It can be a tough sell for some employers to agree to domestic violence leave, especially if it's paid. Employers have to pay for both the employee on leave and their replacement, said Lynne Descary, a USW staff representative who is responsible for negotiating more than 30 agreements. She began introducing domestic violence leave into contracts last year, and it's her goal to have it in all of them. She got domestic violence leave included in five of the seven contracts she negotiated in 2016.

She negotiated her first contract with paid domestic violence leave this year. It was for four weeks.

Domestic violence leave should be paid because of how severe the situations are, said Descary. Even if people have a job, sometimes their abusers take their money away from them. Guaranteeing an income is "one less power struggle with the abuser," she said.

It's important for domestic violence leave to be included in contracts because governments change. Once it's in the collective bargaining agreement, "I know it's secure and I know that it's there," said Descary. "I don't need to worry about what political party is at the helm."

In 2012, domestic violence leave was guaranteed in The Yukon Teachers' Association contract. Employees can take up to five paid days for domestic violence leave. Supervisors can decide to grant more if needed. Domestic violence leave is also guaranteed in the contract for government of Yukon employees. The contract says leaves for domestic violence reasons cannot be denied.

A 2014 study from the Canadian Labour Congress and researchers at Western University in London found that a third of respondents had experienced domestic violence. Of those, more than half said they'd experienced it at or near their workplaces. The Newfoundland and Labrador Federation of Labour (NLFL) has been researching the issue and is preparing a report to present to the government in the fall. Mary Shortall, president of the federation, told rabble.ca in April that she is "very optimistic" the province will pass domestic violence leave.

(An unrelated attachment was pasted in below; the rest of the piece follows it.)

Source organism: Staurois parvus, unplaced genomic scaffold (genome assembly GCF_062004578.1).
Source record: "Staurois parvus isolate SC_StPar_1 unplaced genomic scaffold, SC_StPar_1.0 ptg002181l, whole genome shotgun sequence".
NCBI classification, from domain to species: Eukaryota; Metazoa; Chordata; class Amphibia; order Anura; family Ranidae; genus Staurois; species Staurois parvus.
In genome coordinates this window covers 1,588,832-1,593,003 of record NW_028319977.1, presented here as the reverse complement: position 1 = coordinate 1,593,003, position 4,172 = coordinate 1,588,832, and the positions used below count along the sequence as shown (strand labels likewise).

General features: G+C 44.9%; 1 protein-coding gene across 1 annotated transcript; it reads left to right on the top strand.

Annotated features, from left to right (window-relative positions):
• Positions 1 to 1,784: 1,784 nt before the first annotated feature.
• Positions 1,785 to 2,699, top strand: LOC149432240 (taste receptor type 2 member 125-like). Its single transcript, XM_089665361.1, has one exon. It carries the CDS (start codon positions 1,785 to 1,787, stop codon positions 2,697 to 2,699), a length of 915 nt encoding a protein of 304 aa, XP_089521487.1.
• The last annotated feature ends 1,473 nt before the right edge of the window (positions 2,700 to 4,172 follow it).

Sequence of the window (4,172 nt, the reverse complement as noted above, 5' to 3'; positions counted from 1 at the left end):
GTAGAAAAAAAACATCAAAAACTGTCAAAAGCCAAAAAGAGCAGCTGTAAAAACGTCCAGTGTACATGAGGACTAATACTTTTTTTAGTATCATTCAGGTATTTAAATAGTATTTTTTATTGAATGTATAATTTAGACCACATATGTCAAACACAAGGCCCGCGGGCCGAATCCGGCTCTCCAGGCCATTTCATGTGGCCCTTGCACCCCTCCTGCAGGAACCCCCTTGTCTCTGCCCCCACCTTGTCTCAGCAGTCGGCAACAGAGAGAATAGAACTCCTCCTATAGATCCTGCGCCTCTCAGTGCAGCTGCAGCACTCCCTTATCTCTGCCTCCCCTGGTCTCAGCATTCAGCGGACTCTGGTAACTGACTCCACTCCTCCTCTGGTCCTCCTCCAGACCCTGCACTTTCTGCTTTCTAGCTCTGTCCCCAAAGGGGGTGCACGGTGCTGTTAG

NLFL domestic violence project researcher Alyse Stuart told rabble.ca at the time that unpaid leave really isn't an option. "It's paid or bust."

Meagan Gillmore is rabble.ca's labour reporter.

Photo of Peggy Sattler via United Steelworkers/flickr

Like this article? rabble is reader-supported journalism.

Further Reading

Thank you for reading this story...

More people are reading rabble.ca than ever and unlike many news organizations, we have never put up a paywall – at rabble we’ve always believed in making our reporting and analysis free to all. But media isn’t free to produce. rabble’s total budget is likely less than what big corporate media spend on photocopying (we kid you not!) and we do not have any major foundation, sponsor or angel investor. Our only supporters are people and organizations -- like you. This is why we need your help.

If everyone who visits rabble and likes it chipped in a couple of dollars per month, our future would be much more secure and we could do much more: like the things our readers tell us they want to see more of: more staff reporters and more work to complete the upgrade of our website.

We’re asking if you could make a donation, right now, to set rabble on solid footing in 2017.

Make a donation.Become a monthly supporter.

Comments

We welcome your comments! rabble.ca embraces a pro-human rights, pro-feminist, anti-racist, queer-positive, anti-imperialist and pro-labour stance, and encourages discussions which develop progressive thought. Our full comment policy can be found here. Learn more about Disqus on rabble.ca and your privacy here. Please keep in mind:

Do

  • Tell the truth and avoid rumours.
  • Add context and background.
  • Report typos and logical fallacies.
  • Be respectful.
  • Respect copyright - link to articles.
  • Stay focused. Bring in-depth commentary to our discussion forum, babble.

Don't

  • Use oppressive/offensive language.
  • Libel or defame.
  • Bully or troll.
  • Post spam.
  • Engage trolls. Flag suspect activity instead.